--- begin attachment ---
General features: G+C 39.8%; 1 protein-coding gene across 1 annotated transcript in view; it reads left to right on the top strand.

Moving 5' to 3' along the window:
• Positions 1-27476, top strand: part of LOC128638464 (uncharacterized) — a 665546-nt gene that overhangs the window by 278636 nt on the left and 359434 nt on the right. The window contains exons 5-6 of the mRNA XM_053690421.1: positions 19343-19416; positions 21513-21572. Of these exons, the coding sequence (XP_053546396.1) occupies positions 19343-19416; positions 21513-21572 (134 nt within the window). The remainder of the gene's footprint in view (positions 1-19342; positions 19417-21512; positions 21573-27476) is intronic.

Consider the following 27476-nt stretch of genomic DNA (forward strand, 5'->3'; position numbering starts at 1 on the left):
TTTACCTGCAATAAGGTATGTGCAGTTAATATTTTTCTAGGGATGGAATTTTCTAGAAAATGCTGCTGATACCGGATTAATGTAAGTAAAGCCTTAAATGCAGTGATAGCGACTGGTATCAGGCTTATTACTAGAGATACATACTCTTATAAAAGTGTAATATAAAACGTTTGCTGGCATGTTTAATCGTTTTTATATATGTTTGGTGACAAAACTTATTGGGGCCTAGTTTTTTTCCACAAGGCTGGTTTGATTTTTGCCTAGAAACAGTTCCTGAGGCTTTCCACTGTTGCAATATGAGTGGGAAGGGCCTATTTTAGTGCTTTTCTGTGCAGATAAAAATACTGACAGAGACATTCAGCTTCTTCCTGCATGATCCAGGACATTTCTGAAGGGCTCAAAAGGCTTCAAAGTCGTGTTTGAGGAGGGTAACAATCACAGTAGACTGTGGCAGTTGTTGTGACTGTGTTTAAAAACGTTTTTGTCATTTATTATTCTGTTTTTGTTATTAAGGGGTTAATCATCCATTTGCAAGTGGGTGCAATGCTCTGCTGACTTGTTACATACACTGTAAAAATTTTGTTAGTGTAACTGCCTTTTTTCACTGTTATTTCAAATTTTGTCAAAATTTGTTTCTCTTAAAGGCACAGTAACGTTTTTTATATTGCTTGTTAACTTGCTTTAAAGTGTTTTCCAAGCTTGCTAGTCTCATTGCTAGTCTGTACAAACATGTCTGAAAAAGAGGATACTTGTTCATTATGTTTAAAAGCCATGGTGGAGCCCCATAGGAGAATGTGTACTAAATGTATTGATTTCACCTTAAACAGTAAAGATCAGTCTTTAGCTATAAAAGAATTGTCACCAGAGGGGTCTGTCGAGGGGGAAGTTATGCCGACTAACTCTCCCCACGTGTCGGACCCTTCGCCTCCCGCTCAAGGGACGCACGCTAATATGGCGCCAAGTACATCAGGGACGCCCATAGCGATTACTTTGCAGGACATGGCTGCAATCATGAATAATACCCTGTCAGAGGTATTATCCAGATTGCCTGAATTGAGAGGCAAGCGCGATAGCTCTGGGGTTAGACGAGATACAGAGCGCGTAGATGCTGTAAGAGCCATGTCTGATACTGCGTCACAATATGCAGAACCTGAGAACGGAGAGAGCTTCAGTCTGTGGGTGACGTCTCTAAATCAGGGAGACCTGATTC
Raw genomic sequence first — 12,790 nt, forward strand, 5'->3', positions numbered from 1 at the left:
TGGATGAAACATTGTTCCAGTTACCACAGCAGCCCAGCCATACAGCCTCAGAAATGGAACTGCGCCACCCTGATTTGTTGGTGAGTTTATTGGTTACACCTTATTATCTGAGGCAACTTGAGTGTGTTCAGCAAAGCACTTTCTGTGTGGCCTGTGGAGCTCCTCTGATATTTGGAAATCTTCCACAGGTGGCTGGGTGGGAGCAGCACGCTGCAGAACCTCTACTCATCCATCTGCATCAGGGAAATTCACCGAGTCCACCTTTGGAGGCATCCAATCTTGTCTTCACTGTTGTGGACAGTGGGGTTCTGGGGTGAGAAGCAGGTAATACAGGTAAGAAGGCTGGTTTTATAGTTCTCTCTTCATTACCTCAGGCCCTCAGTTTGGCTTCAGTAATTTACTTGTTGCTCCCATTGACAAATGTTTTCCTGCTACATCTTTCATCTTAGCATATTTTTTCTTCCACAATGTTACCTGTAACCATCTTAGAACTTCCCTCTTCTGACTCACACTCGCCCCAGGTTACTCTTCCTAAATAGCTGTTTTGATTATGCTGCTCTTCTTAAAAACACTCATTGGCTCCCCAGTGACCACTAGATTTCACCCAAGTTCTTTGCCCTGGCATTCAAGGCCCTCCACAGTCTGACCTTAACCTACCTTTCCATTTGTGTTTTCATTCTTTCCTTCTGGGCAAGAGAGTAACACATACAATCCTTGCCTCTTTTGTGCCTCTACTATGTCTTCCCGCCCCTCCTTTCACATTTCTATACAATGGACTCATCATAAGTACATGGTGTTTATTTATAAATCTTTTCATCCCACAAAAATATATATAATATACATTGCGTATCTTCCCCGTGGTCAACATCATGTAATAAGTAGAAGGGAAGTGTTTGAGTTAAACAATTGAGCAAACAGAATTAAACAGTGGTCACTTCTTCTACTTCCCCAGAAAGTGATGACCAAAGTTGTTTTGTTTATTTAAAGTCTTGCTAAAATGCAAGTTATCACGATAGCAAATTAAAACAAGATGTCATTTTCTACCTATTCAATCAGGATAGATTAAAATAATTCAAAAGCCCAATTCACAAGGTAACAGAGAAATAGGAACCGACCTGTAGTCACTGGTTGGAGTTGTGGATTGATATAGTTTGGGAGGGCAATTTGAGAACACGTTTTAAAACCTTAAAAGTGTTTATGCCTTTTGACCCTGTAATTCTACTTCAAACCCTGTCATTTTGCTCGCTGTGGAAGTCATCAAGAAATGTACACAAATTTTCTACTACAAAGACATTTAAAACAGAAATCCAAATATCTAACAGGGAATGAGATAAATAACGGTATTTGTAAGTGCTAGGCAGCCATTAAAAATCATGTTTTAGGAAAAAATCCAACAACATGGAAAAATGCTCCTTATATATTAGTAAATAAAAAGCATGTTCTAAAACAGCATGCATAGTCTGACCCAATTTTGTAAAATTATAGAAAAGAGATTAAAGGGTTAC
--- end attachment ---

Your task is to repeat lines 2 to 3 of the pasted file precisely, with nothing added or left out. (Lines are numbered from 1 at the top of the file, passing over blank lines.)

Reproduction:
Moving 5' to 3' along the window:
• Positions 1-27476, top strand: part of LOC128638464 (uncharacterized) — a 665546-nt gene that overhangs the window by 278636 nt on the left and 359434 nt on the right. The window contains exons 5-6 of the mRNA XM_053690421.1: positions 19343-19416; positions 21513-21572. Of these exons, the coding sequence (XP_053546396.1) occupies positions 19343-19416; positions 21513-21572 (134 nt within the window). The remainder of the gene's footprint in view (positions 1-19342; positions 19417-21512; positions 21573-27476) is intronic.